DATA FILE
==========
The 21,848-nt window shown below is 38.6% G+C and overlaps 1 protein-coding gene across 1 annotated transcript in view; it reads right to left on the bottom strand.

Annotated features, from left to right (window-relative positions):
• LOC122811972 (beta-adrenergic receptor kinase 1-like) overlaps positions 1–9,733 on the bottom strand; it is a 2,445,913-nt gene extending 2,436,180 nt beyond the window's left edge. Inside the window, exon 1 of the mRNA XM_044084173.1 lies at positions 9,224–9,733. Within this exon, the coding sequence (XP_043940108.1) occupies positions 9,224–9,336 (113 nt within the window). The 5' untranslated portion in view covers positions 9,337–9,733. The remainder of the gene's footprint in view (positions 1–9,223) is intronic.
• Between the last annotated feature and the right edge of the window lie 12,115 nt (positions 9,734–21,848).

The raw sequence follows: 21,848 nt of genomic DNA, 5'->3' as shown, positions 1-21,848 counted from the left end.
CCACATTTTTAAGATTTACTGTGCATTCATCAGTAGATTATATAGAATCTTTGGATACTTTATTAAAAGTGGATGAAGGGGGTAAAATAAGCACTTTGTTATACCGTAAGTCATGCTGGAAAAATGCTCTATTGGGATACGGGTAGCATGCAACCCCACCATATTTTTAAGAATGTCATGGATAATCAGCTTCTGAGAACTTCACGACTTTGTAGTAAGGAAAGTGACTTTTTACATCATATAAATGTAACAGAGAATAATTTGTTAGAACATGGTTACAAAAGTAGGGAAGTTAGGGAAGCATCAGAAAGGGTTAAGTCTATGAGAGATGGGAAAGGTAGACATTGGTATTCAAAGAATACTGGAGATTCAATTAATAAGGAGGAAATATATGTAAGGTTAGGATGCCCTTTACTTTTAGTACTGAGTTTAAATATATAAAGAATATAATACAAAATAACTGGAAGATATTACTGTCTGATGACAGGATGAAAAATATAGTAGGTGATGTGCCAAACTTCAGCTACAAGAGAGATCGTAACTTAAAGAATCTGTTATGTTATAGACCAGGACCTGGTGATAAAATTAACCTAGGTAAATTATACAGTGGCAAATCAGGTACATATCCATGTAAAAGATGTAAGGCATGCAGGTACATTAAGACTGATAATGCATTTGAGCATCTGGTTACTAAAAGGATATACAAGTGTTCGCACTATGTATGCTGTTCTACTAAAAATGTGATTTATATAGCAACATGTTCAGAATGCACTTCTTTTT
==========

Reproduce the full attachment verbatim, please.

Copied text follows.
The 21,848-nt window shown below is 38.6% G+C and overlaps 1 protein-coding gene across 1 annotated transcript in view; it reads right to left on the bottom strand.

Annotated features, from left to right (window-relative positions):
• LOC122811972 (beta-adrenergic receptor kinase 1-like) overlaps positions 1–9,733 on the bottom strand; it is a 2,445,913-nt gene extending 2,436,180 nt beyond the window's left edge. Inside the window, exon 1 of the mRNA XM_044084173.1 lies at positions 9,224–9,733. Within this exon, the coding sequence (XP_043940108.1) occupies positions 9,224–9,336 (113 nt within the window). The 5' untranslated portion in view covers positions 9,337–9,733. The remainder of the gene's footprint in view (positions 1–9,223) is intronic.
• Between the last annotated feature and the right edge of the window lie 12,115 nt (positions 9,734–21,848).

The raw sequence follows: 21,848 nt of genomic DNA, 5'->3' as shown, positions 1-21,848 counted from the left end.
CCACATTTTTAAGATTTACTGTGCATTCATCAGTAGATTATATAGAATCTTTGGATACTTTATTAAAAGTGGATGAAGGGGGTAAAATAAGCACTTTGTTATACCGTAAGTCATGCTGGAAAAATGCTCTATTGGGATACGGGTAGCATGCAACCCCACCATATTTTTAAGAATGTCATGGATAATCAGCTTCTGAGAACTTCACGACTTTGTAGTAAGGAAAGTGACTTTTTACATCATATAAATGTAACAGAGAATAATTTGTTAGAACATGGTTACAAAAGTAGGGAAGTTAGGGAAGCATCAGAAAGGGTTAAGTCTATGAGAGATGGGAAAGGTAGACATTGGTATTCAAAGAATACTGGAGATTCAATTAATAAGGAGGAAATATATGTAAGGTTAGGATGCCCTTTACTTTTAGTACTGAGTTTAAATATATAAAGAATATAATACAAAATAACTGGAAGATATTACTGTCTGATGACAGGATGAAAAATATAGTAGGTGATGTGCCAAACTTCAGCTACAAGAGAGATCGTAACTTAAAGAATCTGTTATGTTATAGACCAGGACCTGGTGATAAAATTAACCTAGGTAAATTATACAGTGGCAAATCAGGTACATATCCATGTAAAAGATGTAAGGCATGCAGGTACATTAAGACTGATAATGCATTTGAGCATCTGGTTACTAAAAGGATATACAAGTGTTCGCACTATGTATGCTGTTCTACTAAAAATGTGATTTATATAGCAACATGTTCAGAATGCACTTCTTTTT